We can’t make anyone participate in these things. There still has to be accountability and sometimes, depending on the offense, it may include a term of incarceration or probation or some type of community supervision. I think they can co-exist, and I think they should, because we need to be able to thread that needle between community safety and rehabilitation. I think my experience gives me an edge because I’ve been doing them for years. I ran the Domestic Violence Unit for over six and a half years at the County Prosecutor’s. I did that for a long time and that experience taught me to be trauma-informed and know when to intervene and in which ways.

Savit: What I’m offering in this race is a fundamentally different way of doing things in our criminal justice system. I’m a civil rights and public interest lawyer. I’ve represented criminal defendants, folks in immigration proceedings, kids with disabilities, victims of consumer fraud, victims of domestic violence and spousal abuse. I’ve seen that the criminal justice system is at the center of a tremendous amount of cascading injustice in our society.

The era of mass incarceration has been driven by the decisions made by prosecutors. And for decades in this country, the only way that you could run for an elected prosecutor’s office and win that office is to have come up through the system and taken a “tough on crime” mentality and approach.

If we are serious about ending the school-to-prison pipeline, I think it’s important for prosecutors to have spent some time in schools. I’m a former classroom teacher. It’s important because I know that adolescents make mistakes. If you want more of the same, then, I’m not your guy. I’m running to bring a civil rights perspective to this work. I think that’s what we need if we are serious about turning the page on the unjust and inequitable era of mass incarceration.

A high-profile case came out of this prosecutor’s office. A few years ago, we had a football fight that was between Pioneer and Huron High Schools’ football teams. It was a large-scale fight that was started after a game. It was actually started by the white assistant coaches, but the black children that were involved in the fight were the ones who were charged with felonies. There were pleas from members of the school board and this community to let this go through the restorative justice process. You do not need to be saddling these young people with a felony record that is going to remain with them potentially for the rest of their lives. But the prosecutor’s office refused to allow restorative justice in that case, despite the fact that for kids, in particular, you talk about restorative justice and internalizing the harm that you’ve done, acknowledging it and seeing the consequences of it; that’s powerful for a developing mind. My disagreement with the current philosophy is one main reason that I’m running for this position.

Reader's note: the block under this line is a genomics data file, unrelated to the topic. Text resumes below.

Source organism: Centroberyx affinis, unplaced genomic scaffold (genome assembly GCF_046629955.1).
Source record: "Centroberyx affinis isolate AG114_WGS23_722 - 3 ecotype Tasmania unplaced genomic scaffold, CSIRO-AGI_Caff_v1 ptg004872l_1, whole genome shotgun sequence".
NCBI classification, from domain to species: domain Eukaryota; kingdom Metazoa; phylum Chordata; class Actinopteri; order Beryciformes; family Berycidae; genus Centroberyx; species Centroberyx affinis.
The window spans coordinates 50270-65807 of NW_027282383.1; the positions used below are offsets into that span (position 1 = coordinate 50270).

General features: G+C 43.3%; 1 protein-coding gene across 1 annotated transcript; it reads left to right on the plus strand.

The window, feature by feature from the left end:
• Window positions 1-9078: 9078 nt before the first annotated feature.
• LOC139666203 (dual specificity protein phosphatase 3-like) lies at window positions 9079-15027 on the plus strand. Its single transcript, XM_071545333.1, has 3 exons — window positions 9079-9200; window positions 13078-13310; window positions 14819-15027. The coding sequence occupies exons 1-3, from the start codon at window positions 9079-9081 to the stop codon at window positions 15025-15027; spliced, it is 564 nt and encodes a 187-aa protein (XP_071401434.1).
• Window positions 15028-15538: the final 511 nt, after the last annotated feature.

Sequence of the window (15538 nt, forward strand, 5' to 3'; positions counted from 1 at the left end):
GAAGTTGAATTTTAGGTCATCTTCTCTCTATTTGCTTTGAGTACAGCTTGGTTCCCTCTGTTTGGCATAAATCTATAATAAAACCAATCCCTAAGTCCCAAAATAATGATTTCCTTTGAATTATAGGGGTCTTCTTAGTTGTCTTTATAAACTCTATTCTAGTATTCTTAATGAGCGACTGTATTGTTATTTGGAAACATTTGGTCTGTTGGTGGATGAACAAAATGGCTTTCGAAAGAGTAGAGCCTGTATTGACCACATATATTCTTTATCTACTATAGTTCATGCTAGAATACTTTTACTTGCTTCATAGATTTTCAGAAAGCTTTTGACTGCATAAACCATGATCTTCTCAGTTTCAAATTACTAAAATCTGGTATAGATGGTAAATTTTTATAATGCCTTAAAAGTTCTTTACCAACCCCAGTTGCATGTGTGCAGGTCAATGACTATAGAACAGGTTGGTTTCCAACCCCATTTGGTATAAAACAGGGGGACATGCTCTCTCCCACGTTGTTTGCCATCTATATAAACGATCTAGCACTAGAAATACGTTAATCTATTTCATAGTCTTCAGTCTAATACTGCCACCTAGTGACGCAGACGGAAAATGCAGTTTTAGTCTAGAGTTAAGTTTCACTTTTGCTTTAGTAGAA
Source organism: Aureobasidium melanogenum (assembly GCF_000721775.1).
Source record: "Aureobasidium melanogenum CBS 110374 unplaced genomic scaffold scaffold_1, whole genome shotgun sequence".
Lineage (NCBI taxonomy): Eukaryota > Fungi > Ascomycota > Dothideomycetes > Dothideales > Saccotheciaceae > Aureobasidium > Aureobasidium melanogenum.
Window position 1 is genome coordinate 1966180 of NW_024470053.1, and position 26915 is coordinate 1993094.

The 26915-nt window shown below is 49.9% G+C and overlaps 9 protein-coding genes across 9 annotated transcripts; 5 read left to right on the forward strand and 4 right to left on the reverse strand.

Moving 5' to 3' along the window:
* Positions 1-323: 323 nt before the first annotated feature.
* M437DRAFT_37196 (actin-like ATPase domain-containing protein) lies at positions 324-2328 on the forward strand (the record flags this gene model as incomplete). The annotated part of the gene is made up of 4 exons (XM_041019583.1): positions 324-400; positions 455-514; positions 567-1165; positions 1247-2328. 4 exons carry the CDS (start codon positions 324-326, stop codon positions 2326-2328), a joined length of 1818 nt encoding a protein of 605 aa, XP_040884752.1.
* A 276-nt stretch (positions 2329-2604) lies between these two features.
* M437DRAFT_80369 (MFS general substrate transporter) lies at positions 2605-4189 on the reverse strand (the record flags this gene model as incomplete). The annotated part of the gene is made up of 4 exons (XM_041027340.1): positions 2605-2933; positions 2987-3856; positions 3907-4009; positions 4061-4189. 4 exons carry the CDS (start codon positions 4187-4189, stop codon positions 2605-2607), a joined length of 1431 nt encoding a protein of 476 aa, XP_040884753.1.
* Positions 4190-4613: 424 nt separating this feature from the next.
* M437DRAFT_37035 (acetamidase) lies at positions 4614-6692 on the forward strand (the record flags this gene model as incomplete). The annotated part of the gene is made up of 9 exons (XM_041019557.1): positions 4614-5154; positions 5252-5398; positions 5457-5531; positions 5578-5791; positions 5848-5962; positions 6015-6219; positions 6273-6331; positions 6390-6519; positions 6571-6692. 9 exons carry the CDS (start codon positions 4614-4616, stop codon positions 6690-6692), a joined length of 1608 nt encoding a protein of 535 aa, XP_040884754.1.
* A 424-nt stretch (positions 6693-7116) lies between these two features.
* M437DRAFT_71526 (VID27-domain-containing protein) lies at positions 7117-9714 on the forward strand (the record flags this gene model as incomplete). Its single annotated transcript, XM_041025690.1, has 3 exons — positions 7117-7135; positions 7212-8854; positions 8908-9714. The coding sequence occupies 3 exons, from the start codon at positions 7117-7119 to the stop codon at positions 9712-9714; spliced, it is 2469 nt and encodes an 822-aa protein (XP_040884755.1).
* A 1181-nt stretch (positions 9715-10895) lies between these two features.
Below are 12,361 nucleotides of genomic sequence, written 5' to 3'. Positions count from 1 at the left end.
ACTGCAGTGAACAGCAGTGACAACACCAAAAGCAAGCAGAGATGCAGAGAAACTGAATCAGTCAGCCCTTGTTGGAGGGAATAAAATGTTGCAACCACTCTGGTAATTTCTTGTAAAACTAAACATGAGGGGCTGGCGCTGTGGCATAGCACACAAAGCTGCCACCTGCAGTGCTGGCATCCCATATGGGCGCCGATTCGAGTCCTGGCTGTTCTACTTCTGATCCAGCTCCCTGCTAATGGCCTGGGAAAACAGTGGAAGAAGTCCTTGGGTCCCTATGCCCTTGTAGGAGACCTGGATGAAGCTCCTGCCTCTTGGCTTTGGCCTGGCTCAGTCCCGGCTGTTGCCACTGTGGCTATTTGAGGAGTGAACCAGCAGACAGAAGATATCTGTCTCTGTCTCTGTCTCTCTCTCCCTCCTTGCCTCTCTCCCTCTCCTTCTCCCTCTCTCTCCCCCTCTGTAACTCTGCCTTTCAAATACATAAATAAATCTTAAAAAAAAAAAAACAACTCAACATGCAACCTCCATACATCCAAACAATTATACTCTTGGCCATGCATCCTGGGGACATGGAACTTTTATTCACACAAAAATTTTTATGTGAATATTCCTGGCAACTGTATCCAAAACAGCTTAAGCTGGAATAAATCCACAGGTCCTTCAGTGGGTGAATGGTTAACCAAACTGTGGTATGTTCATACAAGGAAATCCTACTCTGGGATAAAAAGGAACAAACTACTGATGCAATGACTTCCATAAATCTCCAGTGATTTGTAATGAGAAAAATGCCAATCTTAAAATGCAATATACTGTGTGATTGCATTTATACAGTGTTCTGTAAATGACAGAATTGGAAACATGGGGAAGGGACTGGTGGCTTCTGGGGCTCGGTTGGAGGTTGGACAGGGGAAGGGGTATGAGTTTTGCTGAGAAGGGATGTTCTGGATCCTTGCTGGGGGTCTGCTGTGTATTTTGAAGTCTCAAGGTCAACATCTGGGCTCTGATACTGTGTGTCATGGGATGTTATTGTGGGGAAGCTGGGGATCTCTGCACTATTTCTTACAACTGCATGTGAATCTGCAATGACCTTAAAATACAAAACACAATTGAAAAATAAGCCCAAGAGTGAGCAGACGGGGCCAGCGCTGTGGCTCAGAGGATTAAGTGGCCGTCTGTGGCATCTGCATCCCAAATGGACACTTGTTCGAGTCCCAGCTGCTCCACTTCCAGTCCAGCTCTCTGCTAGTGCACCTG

Can you speak to how you differ from our current prosecutor?

Slay: I left the Washtenaw County Prosecutor’s Office three years ago. I left because I believe that our system doesn’t have to be punitive and it can be more rehabilitative and restorative than it has been in years past. I don’t have blanket policies. I learned a lot being in the office. But I also learned where our system is broken. And so staying in the broken system, once you’ve identified strategies to make it better, isn’t helping anyone. 

I don’t believe someone should be in jail because they can’t afford to get out. I believe our jails should be reserved for people who are a danger to the community. They should not be mental health hospitals. They should not be substance detox centers.

The sheriff was one of the first at the table for making releases and asking judges to release people when our pandemic hit. Our jail, almost every day, was operating at-capacity, which is 440 individuals. And with the help of the judges and the sheriff they were able to release the majority of the people. Sometimes they’re down to 130 to 150. Did we really need 440 people in the jail? I don’t think we need to go back to the way we were. I hope we all were paying attention, that our judges were paying attention. Locking someone up isn’t actually doing anything unless it’s protecting the community. You’re not going to go in with a substance abuse problem and come out and be cured.

I have the sheriff, who was one of my first endorsers, and we have agreed to do a program where if you have contact with law enforcement and you are in crisis for mental health or substance abuse or both, and you agree to go into a treatment program that is going to be funded by our new program, The Law Enforcement Assisted Diversion Program (LEAD), then as a Prosecutor, as long as you’re not a danger to the community, I will hold your warrant in abeyance.

Warrant Resolution Day is something I came up with because so many people had open bench warrants in the city of Ann Arbor. Bench warrants prevent people from applying for financial assistance because you’re afraid you’re going to be caught or turned in. There’s always the fear of incarceration, especially if you have kids and you’re thinking “Who’s going to take care of my kids if I get arrested?” So I developed a day with buy-in from all three of the judges where you could walk in and turn yourself in and resolve what to do about your case without the fear of going to jail. I got 16 or 17 social service agencies to come to the downtown Ann Arbor Justice Center. Everyone had their own mini booth and at the very end of it was an expungement table. Volunteer attorneys were there giving free advice on how to get a case removed from your record. At the time, Ann Arbor had over 2,300 open bench warrants. We were able to close, within a period of a week, over 300 cases! Some people walked in and had bench warrants 13, 15 years old — and just the relief! This is how I resolve cases in my court. I try to get you to work with a community partner to help address whatever brought you to the case. So if you can make amends to your community without a criminal sanction, we’ll do that and I’ll dismiss your case.